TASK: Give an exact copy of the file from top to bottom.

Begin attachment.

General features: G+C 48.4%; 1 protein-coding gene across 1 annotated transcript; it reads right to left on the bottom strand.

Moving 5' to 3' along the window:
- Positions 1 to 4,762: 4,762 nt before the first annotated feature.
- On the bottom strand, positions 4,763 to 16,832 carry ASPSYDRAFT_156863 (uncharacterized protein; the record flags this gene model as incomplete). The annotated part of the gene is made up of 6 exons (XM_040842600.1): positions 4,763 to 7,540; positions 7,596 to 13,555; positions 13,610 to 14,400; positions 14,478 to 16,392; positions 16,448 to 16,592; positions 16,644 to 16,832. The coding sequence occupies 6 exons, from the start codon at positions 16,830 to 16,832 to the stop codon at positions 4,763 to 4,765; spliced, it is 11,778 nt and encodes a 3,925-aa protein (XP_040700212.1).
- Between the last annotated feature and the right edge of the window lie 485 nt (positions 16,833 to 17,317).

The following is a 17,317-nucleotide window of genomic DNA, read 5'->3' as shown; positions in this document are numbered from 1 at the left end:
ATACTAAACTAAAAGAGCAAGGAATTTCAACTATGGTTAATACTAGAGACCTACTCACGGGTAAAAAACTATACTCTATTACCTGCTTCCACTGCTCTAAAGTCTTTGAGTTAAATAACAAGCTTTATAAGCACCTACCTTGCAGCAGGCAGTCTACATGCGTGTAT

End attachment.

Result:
General features: G+C 48.4%; 1 protein-coding gene across 1 annotated transcript; it reads right to left on the bottom strand.

Moving 5' to 3' along the window:
- Positions 1 to 4,762: 4,762 nt before the first annotated feature.
- On the bottom strand, positions 4,763 to 16,832 carry ASPSYDRAFT_156863 (uncharacterized protein; the record flags this gene model as incomplete). The annotated part of the gene is made up of 6 exons (XM_040842600.1): positions 4,763 to 7,540; positions 7,596 to 13,555; positions 13,610 to 14,400; positions 14,478 to 16,392; positions 16,448 to 16,592; positions 16,644 to 16,832. The coding sequence occupies 6 exons, from the start codon at positions 16,830 to 16,832 to the stop codon at positions 4,763 to 4,765; spliced, it is 11,778 nt and encodes a 3,925-aa protein (XP_040700212.1).
- Between the last annotated feature and the right edge of the window lie 485 nt (positions 16,833 to 17,317).

The following is a 17,317-nucleotide window of genomic DNA, read 5'->3' as shown; positions in this document are numbered from 1 at the left end:
ATACTAAACTAAAAGAGCAAGGAATTTCAACTATGGTTAATACTAGAGACCTACTCACGGGTAAAAAACTATACTCTATTACCTGCTTCCACTGCTCTAAAGTCTTTGAGTTAAATAACAAGCTTTATAAGCACCTACCTTGCAGCAGGCAGTCTACATGCGTGTAT